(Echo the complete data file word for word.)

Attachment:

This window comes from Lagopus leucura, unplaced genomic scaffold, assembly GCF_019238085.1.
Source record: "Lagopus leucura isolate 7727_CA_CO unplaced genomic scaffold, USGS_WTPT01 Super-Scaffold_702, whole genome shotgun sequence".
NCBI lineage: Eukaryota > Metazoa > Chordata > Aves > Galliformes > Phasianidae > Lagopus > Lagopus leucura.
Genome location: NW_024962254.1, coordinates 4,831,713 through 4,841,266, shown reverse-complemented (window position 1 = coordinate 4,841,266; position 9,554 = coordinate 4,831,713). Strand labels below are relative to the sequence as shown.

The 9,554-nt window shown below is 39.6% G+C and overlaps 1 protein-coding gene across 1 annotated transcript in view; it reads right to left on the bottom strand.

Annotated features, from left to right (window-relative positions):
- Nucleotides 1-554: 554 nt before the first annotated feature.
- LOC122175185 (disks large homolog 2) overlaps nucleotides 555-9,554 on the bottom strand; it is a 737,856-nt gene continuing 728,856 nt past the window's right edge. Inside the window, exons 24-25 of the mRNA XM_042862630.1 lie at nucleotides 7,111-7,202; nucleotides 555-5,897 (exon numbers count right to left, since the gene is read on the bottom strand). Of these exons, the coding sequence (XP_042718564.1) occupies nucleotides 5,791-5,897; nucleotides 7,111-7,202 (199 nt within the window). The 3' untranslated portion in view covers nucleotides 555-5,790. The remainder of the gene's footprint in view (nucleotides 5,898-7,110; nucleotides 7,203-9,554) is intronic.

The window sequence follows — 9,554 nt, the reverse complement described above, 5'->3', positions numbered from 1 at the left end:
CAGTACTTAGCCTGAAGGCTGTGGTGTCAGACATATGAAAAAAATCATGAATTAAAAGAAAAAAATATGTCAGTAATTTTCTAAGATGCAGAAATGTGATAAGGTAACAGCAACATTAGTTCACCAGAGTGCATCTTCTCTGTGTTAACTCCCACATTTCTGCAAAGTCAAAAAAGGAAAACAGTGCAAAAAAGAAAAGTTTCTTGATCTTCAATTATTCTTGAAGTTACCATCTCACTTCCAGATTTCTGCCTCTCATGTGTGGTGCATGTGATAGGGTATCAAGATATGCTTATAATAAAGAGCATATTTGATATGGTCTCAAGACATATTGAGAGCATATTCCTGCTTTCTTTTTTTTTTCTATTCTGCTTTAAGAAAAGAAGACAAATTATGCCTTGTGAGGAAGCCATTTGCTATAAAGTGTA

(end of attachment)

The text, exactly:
This window comes from Lagopus leucura, unplaced genomic scaffold, assembly GCF_019238085.1.
Source record: "Lagopus leucura isolate 7727_CA_CO unplaced genomic scaffold, USGS_WTPT01 Super-Scaffold_702, whole genome shotgun sequence".
NCBI lineage: Eukaryota > Metazoa > Chordata > Aves > Galliformes > Phasianidae > Lagopus > Lagopus leucura.
Genome location: NW_024962254.1, coordinates 4,831,713 through 4,841,266, shown reverse-complemented (window position 1 = coordinate 4,841,266; position 9,554 = coordinate 4,831,713). Strand labels below are relative to the sequence as shown.

The 9,554-nt window shown below is 39.6% G+C and overlaps 1 protein-coding gene across 1 annotated transcript in view; it reads right to left on the bottom strand.

Annotated features, from left to right (window-relative positions):
- Nucleotides 1-554: 554 nt before the first annotated feature.
- LOC122175185 (disks large homolog 2) overlaps nucleotides 555-9,554 on the bottom strand; it is a 737,856-nt gene continuing 728,856 nt past the window's right edge. Inside the window, exons 24-25 of the mRNA XM_042862630.1 lie at nucleotides 7,111-7,202; nucleotides 555-5,897 (exon numbers count right to left, since the gene is read on the bottom strand). Of these exons, the coding sequence (XP_042718564.1) occupies nucleotides 5,791-5,897; nucleotides 7,111-7,202 (199 nt within the window). The 3' untranslated portion in view covers nucleotides 555-5,790. The remainder of the gene's footprint in view (nucleotides 5,898-7,110; nucleotides 7,203-9,554) is intronic.

The window sequence follows — 9,554 nt, the reverse complement described above, 5'->3', positions numbered from 1 at the left end:
CAGTACTTAGCCTGAAGGCTGTGGTGTCAGACATATGAAAAAAATCATGAATTAAAAGAAAAAAATATGTCAGTAATTTTCTAAGATGCAGAAATGTGATAAGGTAACAGCAACATTAGTTCACCAGAGTGCATCTTCTCTGTGTTAACTCCCACATTTCTGCAAAGTCAAAAAAGGAAAACAGTGCAAAAAAGAAAAGTTTCTTGATCTTCAATTATTCTTGAAGTTACCATCTCACTTCCAGATTTCTGCCTCTCATGTGTGGTGCATGTGATAGGGTATCAAGATATGCTTATAATAAAGAGCATATTTGATATGGTCTCAAGACATATTGAGAGCATATTCCTGCTTTCTTTTTTTTTTCTATTCTGCTTTAAGAAAAGAAGACAAATTATGCCTTGTGAGGAAGCCATTTGCTATAAAGTGTA